In order to build up a picture of events occurring in the LHC, CMS must find the energies of emerging particles. Of particular interest are electrons and photons, because of their use in finding the Higgs boson and other new physics.

These particles are measured using an electromagnetic calorimeter (ECAL). But to find them with the necessary precision in the very strict conditions of the LHC - a high magnetic field, high levels of radiation and only 25 nanoseconds between collisions - required very particular detector materials. 

Lead tungstate crystal is made primarily of metal and is heavier than stainless steel, but with a touch of oxygen in this crystalline form it is highly transparent and scintillates when electrons and photons pass through it. This means it produces light in proportion to the particle’s energy. These high-density crystals produce light in fast, short, well-defined photon bursts that allow for a precise, fast and fairly compact detector.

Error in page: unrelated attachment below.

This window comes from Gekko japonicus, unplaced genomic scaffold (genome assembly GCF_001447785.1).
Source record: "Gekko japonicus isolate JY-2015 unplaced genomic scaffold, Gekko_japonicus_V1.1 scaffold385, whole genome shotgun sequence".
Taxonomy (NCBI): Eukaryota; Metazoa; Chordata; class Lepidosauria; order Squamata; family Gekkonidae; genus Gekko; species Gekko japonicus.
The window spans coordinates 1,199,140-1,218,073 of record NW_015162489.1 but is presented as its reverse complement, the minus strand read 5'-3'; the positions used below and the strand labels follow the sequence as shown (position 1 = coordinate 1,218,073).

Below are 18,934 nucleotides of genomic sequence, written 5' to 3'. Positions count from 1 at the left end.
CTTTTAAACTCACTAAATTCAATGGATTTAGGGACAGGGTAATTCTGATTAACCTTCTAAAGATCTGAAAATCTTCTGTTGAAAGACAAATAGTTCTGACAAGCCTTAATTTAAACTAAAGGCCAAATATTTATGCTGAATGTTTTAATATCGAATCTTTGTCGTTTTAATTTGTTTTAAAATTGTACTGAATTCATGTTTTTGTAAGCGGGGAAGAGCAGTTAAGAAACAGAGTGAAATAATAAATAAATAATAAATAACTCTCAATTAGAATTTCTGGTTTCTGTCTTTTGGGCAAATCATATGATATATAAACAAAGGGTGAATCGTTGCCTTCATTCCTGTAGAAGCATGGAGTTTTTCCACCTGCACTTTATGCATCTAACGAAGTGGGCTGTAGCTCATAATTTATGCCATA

Photodetectors that have been especially designed to work within the high magnetic field, are also glued onto the back of each of the crystals to detect the scintillation light and convert it to an electrical signal that is amplified and sent for analysis.

The ECAL, made up of a barrel section and two ”endcaps”, forms a layer between the tracker and the HCAL. The cylindrical “barrel” consists of 61,200 crystals formed into 36 “supermodules”, each weighing around three tonnes and containing 1700 crystals. The flat ECAL endcaps seal off the barrel at either end and are made up of almost 15,000 further crystals.

For extra spatial precision, the ECAL also contains Preshower detectors that sit in front of the endcaps. These allow CMS to distinguish between single high-energy photons (often signs of exciting physics) and the less interesting close pairs of low-energy photons.



  • crystals each weigh 1.5kg but with a volume roughly equal to that of a small coffee cup,
  • contains nearly 80,000 such crystals, each of which took two days to grow.

CMS ECAL Technical Design Report (though be aware that significant changes have been made since the report's writing in 1997)


Production Story ....

A Russian factory in a former military complex took on the job of producing most of the crystals, whilst the remainder were produced in China. It took about ten years to grow all 78,000 crystals to stringent specifications, taking around two days to artificially grow each one. Inside the detector they also face high radiation, so the lead tungstate material had to be carefully chosen and developed…